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Publication numberUS7198137 B2
Publication typeGrant
Application numberUS 10/902,462
Publication dateApr 3, 2007
Filing dateJul 29, 2004
Priority dateJul 29, 2004
Fee statusPaid
Also published asUS20060021828
Publication number10902462, 902462, US 7198137 B2, US 7198137B2, US-B2-7198137, US7198137 B2, US7198137B2
InventorsNeil T. Olien
Original AssigneeImmersion Corporation
Export CitationBiBTeX, EndNote, RefMan
External Links: USPTO, USPTO Assignment, Espacenet
Systems and methods for providing haptic feedback with position sensing
US 7198137 B2
Abstract
Systems and methods for providing haptic feedback with position sensing are described. In one described system, a first and second brake surfaces are configured to contact each other. An actuator may be configured to exert a force on at least one of the first and second brake surfaces in order to produce a haptic effect. The actuator comprises an actuator surface. The actuator surface defines a cavity configured to receive a sensing device. The first brake surface may comprise a coding from which the sensing device can sense relative movement of the first brake surface with respect to the sensing device. The described system may comprise a processor in communication with the actuator and the sensing device to control the actuator in providing the haptic effects.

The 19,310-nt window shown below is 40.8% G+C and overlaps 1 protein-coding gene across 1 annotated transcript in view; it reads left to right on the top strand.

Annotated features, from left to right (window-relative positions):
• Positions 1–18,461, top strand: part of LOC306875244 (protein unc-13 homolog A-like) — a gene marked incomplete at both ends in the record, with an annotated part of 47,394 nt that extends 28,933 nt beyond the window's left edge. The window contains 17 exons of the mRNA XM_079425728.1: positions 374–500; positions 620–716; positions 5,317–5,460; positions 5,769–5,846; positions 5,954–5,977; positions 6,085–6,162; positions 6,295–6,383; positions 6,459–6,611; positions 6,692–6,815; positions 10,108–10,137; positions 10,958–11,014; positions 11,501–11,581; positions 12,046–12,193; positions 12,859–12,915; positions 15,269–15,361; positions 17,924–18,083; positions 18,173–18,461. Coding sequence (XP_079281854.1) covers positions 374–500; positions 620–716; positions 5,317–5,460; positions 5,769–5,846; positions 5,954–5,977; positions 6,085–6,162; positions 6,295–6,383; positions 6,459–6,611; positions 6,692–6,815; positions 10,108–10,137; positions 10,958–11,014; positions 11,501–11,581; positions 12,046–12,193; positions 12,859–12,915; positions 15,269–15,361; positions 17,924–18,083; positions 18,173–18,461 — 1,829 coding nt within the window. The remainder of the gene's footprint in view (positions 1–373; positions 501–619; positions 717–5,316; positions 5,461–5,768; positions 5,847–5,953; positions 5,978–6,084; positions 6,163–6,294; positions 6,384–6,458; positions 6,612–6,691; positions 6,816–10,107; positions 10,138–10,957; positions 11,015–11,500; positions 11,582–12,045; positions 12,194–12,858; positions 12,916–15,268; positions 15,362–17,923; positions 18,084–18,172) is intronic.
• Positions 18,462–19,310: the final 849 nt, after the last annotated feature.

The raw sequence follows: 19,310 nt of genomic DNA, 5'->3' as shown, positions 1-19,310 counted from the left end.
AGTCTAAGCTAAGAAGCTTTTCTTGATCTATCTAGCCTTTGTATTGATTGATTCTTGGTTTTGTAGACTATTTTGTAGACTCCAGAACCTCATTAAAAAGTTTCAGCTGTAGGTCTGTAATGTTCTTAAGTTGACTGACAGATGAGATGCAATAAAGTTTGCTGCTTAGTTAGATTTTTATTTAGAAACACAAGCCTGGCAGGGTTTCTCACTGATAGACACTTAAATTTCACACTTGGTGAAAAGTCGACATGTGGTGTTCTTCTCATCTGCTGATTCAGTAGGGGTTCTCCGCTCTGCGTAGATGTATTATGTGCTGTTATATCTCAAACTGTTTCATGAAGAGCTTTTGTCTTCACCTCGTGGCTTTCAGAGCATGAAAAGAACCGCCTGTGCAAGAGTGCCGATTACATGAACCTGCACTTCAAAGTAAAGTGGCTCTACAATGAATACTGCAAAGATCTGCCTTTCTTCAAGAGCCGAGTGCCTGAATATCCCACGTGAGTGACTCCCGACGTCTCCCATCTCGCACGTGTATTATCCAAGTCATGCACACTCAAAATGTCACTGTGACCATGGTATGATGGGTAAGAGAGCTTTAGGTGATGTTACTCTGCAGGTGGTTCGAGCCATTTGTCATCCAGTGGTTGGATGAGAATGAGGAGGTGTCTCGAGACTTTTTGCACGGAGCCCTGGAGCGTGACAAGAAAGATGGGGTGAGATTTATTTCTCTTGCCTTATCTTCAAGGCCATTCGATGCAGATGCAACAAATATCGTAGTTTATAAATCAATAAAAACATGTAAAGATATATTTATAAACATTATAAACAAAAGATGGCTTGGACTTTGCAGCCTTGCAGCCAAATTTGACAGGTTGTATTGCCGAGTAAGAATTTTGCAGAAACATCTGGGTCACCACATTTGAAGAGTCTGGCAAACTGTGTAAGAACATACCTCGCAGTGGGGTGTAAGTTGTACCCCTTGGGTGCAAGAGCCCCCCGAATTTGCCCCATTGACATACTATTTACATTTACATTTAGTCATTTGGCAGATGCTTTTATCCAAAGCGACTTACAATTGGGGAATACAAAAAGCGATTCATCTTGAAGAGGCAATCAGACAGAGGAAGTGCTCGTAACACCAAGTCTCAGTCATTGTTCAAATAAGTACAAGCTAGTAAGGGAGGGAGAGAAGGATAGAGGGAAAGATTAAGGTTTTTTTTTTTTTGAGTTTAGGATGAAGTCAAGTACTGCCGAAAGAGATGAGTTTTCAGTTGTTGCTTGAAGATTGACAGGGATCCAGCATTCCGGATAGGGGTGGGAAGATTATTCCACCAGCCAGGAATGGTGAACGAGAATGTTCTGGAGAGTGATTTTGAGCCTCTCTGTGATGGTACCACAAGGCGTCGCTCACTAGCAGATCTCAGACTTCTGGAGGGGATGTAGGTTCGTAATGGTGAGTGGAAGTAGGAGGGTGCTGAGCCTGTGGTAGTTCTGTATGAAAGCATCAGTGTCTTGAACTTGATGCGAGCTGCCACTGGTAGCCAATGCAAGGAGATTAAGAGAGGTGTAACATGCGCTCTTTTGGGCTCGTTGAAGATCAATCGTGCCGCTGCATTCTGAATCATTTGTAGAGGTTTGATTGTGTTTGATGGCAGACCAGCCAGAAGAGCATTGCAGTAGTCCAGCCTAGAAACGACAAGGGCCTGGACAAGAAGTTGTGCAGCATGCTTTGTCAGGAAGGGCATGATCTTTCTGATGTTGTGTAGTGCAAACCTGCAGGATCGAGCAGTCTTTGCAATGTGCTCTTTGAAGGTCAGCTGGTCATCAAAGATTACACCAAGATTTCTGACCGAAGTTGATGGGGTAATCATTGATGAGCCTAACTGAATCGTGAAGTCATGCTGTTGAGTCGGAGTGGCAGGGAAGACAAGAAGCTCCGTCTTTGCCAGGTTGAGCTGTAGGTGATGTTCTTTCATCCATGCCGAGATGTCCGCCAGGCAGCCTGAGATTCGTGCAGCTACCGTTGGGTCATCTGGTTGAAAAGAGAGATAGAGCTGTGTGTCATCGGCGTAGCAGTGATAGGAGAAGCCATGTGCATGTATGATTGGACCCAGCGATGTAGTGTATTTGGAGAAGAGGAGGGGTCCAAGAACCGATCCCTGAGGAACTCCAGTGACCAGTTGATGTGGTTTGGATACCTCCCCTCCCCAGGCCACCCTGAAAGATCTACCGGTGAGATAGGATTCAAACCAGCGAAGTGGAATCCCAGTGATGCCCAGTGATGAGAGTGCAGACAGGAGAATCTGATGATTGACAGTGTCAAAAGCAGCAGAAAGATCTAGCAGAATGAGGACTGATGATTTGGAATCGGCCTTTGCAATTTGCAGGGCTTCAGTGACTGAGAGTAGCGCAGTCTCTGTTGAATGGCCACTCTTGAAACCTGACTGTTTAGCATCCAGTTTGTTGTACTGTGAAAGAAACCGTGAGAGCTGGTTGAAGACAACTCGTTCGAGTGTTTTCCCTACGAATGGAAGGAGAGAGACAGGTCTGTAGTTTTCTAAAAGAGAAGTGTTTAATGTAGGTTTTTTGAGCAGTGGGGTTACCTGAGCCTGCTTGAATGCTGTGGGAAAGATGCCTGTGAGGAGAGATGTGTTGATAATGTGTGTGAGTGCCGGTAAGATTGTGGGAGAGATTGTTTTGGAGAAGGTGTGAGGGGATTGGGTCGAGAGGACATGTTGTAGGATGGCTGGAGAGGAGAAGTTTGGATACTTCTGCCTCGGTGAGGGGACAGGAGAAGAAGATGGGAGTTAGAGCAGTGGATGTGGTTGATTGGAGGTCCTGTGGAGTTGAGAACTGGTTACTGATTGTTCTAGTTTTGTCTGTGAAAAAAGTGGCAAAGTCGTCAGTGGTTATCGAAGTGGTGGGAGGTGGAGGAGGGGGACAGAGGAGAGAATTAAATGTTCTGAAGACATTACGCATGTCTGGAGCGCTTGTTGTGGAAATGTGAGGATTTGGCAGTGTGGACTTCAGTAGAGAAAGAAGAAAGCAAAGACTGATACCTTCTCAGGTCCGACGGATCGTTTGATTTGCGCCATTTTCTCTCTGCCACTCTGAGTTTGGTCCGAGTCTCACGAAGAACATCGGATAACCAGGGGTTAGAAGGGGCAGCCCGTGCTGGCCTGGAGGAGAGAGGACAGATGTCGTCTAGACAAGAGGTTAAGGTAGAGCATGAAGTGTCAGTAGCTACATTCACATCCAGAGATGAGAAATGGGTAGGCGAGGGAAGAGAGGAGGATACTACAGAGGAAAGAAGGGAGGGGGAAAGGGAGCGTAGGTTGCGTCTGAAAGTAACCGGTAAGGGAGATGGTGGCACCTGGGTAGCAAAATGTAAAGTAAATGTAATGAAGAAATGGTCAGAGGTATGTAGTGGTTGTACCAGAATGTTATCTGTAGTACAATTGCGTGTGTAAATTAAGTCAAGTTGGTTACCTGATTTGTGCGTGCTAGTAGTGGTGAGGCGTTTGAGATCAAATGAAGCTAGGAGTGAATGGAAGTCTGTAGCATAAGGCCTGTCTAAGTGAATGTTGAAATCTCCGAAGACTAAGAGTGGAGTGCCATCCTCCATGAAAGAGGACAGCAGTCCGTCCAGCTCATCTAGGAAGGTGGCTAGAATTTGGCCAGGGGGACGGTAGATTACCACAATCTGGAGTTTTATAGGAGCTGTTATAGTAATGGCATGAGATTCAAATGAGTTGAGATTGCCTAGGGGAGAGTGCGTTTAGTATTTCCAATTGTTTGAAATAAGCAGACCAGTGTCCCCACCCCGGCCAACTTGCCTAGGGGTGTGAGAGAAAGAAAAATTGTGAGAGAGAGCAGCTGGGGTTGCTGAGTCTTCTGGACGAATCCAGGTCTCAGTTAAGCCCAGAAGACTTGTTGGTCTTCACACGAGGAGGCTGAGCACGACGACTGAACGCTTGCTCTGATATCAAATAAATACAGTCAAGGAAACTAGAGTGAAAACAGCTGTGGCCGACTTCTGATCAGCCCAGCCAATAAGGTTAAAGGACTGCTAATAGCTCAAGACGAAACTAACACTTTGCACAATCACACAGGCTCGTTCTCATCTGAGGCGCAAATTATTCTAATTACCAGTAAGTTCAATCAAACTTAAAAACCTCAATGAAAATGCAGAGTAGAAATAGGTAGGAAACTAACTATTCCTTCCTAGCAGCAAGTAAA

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Claims(43)
1. A device comprising:
a first brake surface;
a second brake surface configured to contact the first brake surface; and an actuator comprising:
an electromagnetic coil having a generally annular shape having an outer periphery with a flattened portion; and
an actuator surface defining a cavity, the cavity configured to receive a sensing device, and
the flattened portion positioned adjacent to the sensing device and where the actuator is configured to exert a force on at least one of the first and second brake surfaces to produce a haptic effect.
2. The device of claim 1, wherein the force is directed normal to at least one of the first or second brake surfaces, and wherein the actuator is configured to produce the haptic effect by at least one of increasing or decreasing the resistance to movement between the first and second brake surfaces.
3. The device of claim 1, wherein the actuator is configured to produce the haptic effect by at least one of forcing the first and second brake surfaces into contact with each other or forcing the first and second brake surfaces apart.
4. The device of claim 1, further comprising a processor configured to be in communication with the sensing device and the actuator.
5. The device of claim 1, wherein the first brake surface comprises a coding.
6. The device of claim 5, wherein the first brake surface further comprises a contacting surface adjacent the coding, the contacting surface configured to contact the second brake surface and the coding configured to not contact the second brake surface.
7. The device of claim 5, wherein the sensing device is configured to sense the coding.
8. The device of claim 5, wherein the coding comprises information from which the sensing device is capable of sensing the relative movement of the first brake surface with respect to the sensing device.
9. The device of claim 1, wherein the sensing device adjacent to the flattened portion is located outside the circumference of the electromagnetic coil.
10. The device of claim 1, wherein the actuator comprises a magnetic core.
11. The device of claim 1, further comprising a housing.